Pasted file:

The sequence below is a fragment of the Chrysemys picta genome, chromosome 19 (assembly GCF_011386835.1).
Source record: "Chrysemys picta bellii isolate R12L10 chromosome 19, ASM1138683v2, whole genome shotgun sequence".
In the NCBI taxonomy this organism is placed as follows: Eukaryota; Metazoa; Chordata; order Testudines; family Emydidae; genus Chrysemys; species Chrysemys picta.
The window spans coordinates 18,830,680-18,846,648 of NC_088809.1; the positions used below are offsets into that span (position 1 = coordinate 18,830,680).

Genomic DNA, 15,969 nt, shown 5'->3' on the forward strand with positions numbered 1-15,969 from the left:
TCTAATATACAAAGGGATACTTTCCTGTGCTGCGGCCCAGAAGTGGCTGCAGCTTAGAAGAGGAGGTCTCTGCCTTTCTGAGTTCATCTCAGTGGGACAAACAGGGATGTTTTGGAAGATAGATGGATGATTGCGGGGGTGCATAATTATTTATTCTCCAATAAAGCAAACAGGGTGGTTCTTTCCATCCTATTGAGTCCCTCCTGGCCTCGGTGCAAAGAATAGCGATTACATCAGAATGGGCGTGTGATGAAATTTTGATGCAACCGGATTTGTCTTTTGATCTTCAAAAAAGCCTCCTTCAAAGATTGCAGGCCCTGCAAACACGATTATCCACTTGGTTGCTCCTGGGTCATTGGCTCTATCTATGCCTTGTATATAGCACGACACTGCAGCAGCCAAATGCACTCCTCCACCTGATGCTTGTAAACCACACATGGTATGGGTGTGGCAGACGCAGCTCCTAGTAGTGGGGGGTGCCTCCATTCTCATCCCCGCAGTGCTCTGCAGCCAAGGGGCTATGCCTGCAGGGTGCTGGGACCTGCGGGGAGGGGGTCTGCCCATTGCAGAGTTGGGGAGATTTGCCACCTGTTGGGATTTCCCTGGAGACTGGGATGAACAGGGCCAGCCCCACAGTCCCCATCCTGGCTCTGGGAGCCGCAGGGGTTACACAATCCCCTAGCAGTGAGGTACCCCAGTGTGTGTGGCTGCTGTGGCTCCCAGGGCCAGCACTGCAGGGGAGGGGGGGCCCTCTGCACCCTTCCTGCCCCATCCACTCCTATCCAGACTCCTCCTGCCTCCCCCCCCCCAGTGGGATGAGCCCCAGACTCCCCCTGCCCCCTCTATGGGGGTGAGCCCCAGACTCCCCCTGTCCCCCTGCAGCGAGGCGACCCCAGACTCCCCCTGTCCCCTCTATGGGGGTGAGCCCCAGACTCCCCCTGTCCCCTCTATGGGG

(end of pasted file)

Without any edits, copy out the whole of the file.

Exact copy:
The sequence below is a fragment of the Chrysemys picta genome, chromosome 19 (assembly GCF_011386835.1).
Source record: "Chrysemys picta bellii isolate R12L10 chromosome 19, ASM1138683v2, whole genome shotgun sequence".
In the NCBI taxonomy this organism is placed as follows: Eukaryota; Metazoa; Chordata; order Testudines; family Emydidae; genus Chrysemys; species Chrysemys picta.
The window spans coordinates 18,830,680-18,846,648 of NC_088809.1; the positions used below are offsets into that span (position 1 = coordinate 18,830,680).

Genomic DNA, 15,969 nt, shown 5'->3' on the forward strand with positions numbered 1-15,969 from the left:
TCTAATATACAAAGGGATACTTTCCTGTGCTGCGGCCCAGAAGTGGCTGCAGCTTAGAAGAGGAGGTCTCTGCCTTTCTGAGTTCATCTCAGTGGGACAAACAGGGATGTTTTGGAAGATAGATGGATGATTGCGGGGGTGCATAATTATTTATTCTCCAATAAAGCAAACAGGGTGGTTCTTTCCATCCTATTGAGTCCCTCCTGGCCTCGGTGCAAAGAATAGCGATTACATCAGAATGGGCGTGTGATGAAATTTTGATGCAACCGGATTTGTCTTTTGATCTTCAAAAAAGCCTCCTTCAAAGATTGCAGGCCCTGCAAACACGATTATCCACTTGGTTGCTCCTGGGTCATTGGCTCTATCTATGCCTTGTATATAGCACGACACTGCAGCAGCCAAATGCACTCCTCCACCTGATGCTTGTAAACCACACATGGTATGGGTGTGGCAGACGCAGCTCCTAGTAGTGGGGGGTGCCTCCATTCTCATCCCCGCAGTGCTCTGCAGCCAAGGGGCTATGCCTGCAGGGTGCTGGGACCTGCGGGGAGGGGGTCTGCCCATTGCAGAGTTGGGGAGATTTGCCACCTGTTGGGATTTCCCTGGAGACTGGGATGAACAGGGCCAGCCCCACAGTCCCCATCCTGGCTCTGGGAGCCGCAGGGGTTACACAATCCCCTAGCAGTGAGGTACCCCAGTGTGTGTGGCTGCTGTGGCTCCCAGGGCCAGCACTGCAGGGGAGGGGGGGCCCTCTGCACCCTTCCTGCCCCATCCACTCCTATCCAGACTCCTCCTGCCTCCCCCCCCCCAGTGGGATGAGCCCCAGACTCCCCCTGCCCCCTCTATGGGGGTGAGCCCCAGACTCCCCCTGTCCCCCTGCAGCGAGGCGACCCCAGACTCCCCCTGTCCCCTCTATGGGGGTGAGCCCCAGACTCCCCCTGTCCCCTCTATGGGG